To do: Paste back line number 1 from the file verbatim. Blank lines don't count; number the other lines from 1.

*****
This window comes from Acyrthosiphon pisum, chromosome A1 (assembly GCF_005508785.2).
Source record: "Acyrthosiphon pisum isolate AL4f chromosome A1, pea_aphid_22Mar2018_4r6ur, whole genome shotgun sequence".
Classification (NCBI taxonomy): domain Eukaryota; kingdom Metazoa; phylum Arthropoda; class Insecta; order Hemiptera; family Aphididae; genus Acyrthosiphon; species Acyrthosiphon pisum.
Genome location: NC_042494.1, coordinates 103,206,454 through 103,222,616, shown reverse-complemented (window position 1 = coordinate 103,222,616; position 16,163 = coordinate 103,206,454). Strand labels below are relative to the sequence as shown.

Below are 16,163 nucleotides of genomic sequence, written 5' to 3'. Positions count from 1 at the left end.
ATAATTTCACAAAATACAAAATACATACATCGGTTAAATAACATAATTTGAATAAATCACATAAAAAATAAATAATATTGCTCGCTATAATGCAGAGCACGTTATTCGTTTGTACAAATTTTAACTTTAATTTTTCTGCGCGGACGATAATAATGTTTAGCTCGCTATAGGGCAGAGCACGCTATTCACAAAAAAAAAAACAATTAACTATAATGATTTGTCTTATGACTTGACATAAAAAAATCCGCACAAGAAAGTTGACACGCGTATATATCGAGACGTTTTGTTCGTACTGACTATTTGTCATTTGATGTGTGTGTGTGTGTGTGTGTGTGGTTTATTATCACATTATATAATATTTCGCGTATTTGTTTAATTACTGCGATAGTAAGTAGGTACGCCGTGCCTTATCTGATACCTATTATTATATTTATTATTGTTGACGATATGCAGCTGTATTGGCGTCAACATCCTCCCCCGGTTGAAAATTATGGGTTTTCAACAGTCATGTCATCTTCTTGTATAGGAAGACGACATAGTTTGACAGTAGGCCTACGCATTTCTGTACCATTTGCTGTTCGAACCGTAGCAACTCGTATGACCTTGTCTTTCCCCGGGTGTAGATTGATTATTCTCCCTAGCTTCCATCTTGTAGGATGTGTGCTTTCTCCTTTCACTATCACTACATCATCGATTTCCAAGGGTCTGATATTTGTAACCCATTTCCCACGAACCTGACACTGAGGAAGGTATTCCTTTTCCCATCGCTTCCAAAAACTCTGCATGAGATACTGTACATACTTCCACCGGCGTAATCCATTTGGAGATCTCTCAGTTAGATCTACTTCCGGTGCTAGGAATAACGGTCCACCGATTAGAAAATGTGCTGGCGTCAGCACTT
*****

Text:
This window comes from Acyrthosiphon pisum, chromosome A1 (assembly GCF_005508785.2).